She pointed out in her opinion article that Google continues to provide access to the regime, but hasn’t done the same for the common people on the island. In 2016, the company announced it was planning to configure wifi access and bandwidth access on the island. However, it seems that the company has become “disinterested in the Cuban struggle for freedom of expression” that increased Internet access would address.
“Cubans can not access the Cuba Decide website, and Google is to blame,” O’Grady said, referencing the political reform initiative website.
“Google began to make great promises to Cubans,” she continued, “and boasted that the company was ‘delighted to partner’ with a museum owned by the regime, and an artist approved by Castro.”
“Google should have understood that the dictatorship had no interest in mass access to the Internet,” she went on, referring to the attempt by Google CEO Brett Perlmutter to build a digital infrastructure across the island. The Cuban regime has reportedly rejected various proposals for improving the internet, arguing that it could be used by “imperialists” to “destroy the revolution.”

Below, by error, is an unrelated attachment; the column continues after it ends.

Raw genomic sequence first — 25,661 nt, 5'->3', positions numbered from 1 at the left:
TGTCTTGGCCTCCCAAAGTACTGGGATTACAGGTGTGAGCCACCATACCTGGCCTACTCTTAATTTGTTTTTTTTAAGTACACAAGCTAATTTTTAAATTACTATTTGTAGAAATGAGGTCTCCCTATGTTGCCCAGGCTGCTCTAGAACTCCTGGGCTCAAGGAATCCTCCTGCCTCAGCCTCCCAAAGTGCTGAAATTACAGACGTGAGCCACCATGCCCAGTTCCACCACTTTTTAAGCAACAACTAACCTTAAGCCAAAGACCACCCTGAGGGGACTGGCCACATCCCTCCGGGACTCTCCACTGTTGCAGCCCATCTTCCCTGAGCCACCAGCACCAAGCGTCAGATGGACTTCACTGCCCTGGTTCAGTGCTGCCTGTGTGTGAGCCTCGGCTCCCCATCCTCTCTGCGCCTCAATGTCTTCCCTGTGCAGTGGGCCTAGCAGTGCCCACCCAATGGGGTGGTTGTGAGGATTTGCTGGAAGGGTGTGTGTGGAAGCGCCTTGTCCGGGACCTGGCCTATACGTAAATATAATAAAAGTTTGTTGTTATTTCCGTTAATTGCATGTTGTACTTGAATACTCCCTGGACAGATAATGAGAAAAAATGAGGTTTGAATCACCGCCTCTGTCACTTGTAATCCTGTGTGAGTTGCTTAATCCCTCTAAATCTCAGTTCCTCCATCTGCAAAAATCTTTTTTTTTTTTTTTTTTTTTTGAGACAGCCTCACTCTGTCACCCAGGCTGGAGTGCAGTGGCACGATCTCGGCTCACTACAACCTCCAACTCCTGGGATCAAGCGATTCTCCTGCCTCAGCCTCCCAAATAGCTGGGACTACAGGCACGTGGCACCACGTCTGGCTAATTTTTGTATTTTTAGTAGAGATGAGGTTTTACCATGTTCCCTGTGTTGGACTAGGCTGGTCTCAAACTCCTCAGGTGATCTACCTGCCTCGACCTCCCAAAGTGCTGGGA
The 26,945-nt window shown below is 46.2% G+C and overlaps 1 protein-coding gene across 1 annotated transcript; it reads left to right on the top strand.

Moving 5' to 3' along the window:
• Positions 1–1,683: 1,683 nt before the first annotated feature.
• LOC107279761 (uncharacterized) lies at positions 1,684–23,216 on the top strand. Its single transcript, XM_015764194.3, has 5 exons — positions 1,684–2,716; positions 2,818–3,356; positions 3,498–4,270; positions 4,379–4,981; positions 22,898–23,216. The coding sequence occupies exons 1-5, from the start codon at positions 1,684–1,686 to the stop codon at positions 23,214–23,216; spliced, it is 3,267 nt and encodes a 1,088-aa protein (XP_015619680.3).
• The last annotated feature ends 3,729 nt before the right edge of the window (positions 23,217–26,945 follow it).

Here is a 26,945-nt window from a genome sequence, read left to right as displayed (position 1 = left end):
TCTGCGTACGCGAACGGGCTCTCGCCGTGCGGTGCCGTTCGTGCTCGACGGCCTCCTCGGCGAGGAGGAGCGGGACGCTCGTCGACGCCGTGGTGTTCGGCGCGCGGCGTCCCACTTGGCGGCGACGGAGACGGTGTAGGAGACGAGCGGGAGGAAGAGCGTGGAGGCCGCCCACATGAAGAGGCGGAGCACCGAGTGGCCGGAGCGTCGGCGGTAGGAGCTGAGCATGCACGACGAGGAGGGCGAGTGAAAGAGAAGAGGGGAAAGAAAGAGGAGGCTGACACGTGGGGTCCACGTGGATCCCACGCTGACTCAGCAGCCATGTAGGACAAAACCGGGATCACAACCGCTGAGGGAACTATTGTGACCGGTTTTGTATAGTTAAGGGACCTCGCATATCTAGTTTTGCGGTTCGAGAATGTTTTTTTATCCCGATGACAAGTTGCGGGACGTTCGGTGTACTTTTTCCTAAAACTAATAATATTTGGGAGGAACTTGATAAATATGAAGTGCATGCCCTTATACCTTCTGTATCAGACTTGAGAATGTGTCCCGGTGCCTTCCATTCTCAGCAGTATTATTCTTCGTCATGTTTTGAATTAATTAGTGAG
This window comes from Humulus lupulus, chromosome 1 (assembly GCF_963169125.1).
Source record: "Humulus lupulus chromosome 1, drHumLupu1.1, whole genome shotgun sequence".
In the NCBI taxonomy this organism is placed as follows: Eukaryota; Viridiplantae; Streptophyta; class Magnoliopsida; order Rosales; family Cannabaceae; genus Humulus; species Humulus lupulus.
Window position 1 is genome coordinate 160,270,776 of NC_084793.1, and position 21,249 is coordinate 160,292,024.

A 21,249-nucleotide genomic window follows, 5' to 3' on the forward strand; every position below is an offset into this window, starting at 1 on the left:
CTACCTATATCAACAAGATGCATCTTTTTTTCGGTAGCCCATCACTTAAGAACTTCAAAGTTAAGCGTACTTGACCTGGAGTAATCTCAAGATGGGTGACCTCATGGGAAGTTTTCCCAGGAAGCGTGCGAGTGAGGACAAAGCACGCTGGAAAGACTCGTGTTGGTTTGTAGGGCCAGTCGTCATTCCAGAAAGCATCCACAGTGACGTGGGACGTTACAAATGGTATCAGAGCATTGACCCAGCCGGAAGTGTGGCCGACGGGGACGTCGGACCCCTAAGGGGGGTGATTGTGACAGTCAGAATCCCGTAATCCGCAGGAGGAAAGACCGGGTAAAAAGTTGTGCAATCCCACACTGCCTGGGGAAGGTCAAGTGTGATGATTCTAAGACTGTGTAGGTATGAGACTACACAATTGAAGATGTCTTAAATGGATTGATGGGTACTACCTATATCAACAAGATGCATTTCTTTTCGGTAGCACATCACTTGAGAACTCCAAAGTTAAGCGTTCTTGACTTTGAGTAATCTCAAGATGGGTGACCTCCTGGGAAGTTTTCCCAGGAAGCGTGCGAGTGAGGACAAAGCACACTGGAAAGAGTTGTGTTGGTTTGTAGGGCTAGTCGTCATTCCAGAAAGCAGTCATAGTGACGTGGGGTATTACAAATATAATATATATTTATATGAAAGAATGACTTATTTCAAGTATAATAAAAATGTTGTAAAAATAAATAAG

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“In December 2016, Google sealed an agreement with Castro’s monopoly telecommunications company (and internet service provider) Etecsa to put Google’s servers in Cuba. Google launched the servers in April, emphasizing the enhancement they bring to video viewing as they allow Google to store content locally.”
However, O’Grady said that internet access in Cuba remains tightly controlled and, according to the 2017 ‘Freedom in the World’ report, the regime has repressed ‘various independent digital media’ sources, and often blocks blogs and other critical websites.